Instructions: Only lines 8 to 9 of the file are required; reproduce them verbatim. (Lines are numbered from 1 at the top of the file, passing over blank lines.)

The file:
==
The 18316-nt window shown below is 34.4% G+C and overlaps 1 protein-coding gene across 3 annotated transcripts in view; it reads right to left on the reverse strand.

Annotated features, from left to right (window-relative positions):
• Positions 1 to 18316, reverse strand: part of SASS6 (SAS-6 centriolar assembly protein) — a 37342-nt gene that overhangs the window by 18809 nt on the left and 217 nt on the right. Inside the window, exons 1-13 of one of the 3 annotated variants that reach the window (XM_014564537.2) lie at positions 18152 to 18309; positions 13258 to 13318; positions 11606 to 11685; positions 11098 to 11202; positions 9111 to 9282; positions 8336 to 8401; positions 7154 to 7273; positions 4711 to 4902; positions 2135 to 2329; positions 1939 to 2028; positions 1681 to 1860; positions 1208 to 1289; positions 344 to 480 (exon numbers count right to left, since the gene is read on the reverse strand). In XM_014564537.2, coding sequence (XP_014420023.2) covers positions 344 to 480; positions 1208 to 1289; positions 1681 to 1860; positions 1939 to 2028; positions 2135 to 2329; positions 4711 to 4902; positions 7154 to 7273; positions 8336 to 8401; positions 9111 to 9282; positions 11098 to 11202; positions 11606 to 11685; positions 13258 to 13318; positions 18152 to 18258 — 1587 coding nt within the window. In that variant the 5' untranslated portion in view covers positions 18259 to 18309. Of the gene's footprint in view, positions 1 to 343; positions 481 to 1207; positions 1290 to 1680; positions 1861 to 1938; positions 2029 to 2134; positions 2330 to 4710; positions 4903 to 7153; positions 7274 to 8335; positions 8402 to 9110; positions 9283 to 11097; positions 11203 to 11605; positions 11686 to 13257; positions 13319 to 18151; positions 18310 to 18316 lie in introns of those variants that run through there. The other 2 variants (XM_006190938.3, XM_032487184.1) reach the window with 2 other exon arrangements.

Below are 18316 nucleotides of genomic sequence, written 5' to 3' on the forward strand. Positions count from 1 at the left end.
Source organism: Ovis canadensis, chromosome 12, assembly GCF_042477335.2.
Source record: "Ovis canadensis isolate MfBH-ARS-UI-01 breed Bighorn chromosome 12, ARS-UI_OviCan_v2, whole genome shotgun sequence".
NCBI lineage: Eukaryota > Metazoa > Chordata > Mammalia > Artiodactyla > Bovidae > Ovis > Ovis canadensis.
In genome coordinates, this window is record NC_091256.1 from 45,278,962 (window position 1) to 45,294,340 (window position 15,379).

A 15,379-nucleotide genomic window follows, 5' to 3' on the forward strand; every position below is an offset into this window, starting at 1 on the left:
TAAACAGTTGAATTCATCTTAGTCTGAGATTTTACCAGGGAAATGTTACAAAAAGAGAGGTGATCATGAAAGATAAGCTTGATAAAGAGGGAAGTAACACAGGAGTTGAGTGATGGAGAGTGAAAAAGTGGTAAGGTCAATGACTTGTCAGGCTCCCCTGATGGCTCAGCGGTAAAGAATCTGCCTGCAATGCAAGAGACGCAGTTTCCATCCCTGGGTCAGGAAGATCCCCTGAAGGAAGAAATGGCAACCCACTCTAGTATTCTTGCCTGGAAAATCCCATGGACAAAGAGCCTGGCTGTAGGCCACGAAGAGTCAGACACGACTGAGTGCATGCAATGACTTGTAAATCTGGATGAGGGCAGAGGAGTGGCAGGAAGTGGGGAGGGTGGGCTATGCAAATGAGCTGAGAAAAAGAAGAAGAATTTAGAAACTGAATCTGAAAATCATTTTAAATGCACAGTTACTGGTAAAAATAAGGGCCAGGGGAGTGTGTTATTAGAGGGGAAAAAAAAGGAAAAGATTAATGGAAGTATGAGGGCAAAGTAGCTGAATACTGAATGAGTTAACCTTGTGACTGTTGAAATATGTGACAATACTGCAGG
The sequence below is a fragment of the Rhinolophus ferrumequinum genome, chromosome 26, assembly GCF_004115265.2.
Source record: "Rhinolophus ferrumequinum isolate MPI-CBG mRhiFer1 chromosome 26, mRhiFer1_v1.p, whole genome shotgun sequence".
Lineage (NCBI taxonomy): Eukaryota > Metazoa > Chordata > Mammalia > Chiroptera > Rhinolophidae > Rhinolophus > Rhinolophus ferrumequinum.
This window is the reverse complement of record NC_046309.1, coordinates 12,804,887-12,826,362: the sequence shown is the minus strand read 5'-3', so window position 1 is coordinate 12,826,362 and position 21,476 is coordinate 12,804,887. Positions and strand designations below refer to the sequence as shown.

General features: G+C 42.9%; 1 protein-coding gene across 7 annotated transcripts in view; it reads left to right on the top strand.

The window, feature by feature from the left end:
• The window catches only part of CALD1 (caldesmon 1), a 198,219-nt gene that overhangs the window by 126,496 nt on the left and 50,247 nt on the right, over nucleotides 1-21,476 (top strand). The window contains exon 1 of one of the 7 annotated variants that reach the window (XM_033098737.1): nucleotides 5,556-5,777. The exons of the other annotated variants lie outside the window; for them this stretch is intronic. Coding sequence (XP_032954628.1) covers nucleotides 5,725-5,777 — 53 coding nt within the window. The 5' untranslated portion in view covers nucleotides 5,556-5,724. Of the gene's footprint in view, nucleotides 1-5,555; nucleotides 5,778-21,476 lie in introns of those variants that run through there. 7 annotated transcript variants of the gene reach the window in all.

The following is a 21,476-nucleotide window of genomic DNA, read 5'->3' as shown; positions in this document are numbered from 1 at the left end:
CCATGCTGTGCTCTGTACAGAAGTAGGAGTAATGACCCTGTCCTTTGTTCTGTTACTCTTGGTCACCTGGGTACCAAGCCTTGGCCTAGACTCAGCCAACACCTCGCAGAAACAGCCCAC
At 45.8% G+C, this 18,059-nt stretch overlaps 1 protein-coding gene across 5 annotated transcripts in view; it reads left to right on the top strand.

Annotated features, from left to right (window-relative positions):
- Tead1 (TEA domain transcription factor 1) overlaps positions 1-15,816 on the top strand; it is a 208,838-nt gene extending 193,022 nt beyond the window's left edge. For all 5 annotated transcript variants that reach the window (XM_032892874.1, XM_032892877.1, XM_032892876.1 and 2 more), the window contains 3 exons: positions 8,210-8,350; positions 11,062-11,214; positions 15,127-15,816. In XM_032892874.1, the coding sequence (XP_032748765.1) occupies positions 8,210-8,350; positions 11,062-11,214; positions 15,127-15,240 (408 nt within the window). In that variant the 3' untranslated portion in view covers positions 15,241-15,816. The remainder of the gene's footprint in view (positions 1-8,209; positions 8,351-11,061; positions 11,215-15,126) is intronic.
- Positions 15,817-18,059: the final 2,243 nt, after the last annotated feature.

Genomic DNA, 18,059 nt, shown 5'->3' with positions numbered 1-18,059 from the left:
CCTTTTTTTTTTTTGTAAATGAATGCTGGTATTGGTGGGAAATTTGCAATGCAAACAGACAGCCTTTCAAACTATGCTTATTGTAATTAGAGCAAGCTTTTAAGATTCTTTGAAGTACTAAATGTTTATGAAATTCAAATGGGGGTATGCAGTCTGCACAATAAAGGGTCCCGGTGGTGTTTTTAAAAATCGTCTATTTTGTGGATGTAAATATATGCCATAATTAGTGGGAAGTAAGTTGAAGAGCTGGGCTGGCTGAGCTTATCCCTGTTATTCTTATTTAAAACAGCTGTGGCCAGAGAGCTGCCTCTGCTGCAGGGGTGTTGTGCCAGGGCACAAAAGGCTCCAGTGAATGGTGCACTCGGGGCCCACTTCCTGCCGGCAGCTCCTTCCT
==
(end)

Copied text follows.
In genome coordinates, this window is record NC_091256.1 from 45,278,962 (window position 1) to 45,294,340 (window position 15,379).

A 15,379-nucleotide genomic window follows, 5' to 3' on the forward strand; every position below is an offset into this window, starting at 1 on the left: